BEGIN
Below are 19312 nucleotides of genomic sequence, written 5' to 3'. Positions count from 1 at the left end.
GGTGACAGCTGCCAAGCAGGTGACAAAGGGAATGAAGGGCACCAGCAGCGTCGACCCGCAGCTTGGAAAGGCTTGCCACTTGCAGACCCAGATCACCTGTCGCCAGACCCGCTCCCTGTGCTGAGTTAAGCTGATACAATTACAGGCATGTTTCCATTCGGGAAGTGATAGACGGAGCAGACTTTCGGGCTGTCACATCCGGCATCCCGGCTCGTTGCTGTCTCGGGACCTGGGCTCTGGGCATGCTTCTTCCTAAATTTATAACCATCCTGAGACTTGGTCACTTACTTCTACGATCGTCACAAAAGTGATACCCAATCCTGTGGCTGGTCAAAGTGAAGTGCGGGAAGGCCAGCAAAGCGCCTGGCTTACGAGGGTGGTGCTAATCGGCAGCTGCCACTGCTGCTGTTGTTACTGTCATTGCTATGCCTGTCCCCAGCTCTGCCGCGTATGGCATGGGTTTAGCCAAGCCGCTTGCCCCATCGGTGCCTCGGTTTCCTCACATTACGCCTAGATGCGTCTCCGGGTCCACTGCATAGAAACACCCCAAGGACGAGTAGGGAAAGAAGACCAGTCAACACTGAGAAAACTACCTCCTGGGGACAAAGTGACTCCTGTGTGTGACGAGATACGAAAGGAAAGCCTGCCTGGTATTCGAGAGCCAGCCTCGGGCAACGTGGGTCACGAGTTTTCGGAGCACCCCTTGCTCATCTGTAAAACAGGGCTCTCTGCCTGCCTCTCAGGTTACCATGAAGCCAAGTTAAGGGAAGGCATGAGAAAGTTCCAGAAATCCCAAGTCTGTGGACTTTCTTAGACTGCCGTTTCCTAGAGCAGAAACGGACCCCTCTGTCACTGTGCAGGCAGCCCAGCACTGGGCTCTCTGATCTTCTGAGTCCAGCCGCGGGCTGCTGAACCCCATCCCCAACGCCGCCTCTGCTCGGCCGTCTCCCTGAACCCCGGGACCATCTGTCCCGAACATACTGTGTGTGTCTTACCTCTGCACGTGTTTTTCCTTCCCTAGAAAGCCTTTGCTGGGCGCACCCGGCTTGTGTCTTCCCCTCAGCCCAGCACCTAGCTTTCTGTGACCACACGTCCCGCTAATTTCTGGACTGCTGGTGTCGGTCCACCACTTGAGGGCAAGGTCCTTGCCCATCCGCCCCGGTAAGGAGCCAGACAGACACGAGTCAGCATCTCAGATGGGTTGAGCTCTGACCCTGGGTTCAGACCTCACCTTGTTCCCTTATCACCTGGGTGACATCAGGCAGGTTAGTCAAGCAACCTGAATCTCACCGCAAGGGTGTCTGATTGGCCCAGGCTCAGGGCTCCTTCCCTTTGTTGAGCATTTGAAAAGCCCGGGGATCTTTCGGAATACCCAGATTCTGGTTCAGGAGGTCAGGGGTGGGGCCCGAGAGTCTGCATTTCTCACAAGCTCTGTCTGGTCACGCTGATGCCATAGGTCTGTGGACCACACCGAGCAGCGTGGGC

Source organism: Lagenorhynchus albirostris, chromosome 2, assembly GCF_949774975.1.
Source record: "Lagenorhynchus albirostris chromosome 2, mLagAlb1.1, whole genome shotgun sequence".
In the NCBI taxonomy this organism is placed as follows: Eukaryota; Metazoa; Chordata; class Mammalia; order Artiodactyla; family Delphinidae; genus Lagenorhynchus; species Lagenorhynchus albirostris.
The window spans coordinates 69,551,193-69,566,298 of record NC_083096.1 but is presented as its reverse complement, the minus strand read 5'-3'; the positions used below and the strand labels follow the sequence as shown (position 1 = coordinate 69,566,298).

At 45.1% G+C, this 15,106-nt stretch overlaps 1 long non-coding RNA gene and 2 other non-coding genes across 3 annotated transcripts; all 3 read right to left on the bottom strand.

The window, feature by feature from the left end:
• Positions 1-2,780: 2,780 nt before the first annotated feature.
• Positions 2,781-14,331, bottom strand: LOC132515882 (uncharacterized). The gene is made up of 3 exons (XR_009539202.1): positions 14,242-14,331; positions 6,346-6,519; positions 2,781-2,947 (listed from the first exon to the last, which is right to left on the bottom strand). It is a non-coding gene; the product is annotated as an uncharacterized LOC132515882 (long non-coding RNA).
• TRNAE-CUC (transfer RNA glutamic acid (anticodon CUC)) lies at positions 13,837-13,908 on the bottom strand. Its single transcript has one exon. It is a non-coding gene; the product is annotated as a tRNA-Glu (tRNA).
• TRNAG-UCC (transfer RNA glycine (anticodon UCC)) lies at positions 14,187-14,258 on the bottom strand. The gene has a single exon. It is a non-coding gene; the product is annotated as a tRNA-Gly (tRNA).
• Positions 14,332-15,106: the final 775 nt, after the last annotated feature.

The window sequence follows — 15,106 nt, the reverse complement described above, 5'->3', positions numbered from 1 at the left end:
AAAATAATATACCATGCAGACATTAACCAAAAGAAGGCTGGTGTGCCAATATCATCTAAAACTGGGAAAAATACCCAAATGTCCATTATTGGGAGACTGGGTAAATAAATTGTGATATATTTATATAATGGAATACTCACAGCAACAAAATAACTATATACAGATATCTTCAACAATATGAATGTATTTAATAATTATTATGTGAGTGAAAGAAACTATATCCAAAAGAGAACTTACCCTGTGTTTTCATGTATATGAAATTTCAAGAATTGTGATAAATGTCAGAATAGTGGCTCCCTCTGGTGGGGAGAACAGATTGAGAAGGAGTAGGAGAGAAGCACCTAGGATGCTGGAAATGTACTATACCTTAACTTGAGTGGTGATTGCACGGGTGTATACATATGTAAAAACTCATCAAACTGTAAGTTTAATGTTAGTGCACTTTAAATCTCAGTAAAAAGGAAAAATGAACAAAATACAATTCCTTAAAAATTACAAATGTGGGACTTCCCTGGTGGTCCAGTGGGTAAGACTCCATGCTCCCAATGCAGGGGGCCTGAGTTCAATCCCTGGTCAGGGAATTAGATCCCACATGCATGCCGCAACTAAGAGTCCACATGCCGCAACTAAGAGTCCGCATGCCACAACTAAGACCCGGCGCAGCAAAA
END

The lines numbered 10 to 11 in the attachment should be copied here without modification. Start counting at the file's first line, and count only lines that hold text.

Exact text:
• Positions 2,781-14,331, bottom strand: LOC132515882 (uncharacterized). The gene is made up of 3 exons (XR_009539202.1): positions 14,242-14,331; positions 6,346-6,519; positions 2,781-2,947 (listed from the first exon to the last, which is right to left on the bottom strand). It is a non-coding gene; the product is annotated as an uncharacterized LOC132515882 (long non-coding RNA).
• TRNAE-CUC (transfer RNA glutamic acid (anticodon CUC)) lies at positions 13,837-13,908 on the bottom strand. Its single transcript has one exon. It is a non-coding gene; the product is annotated as a tRNA-Glu (tRNA).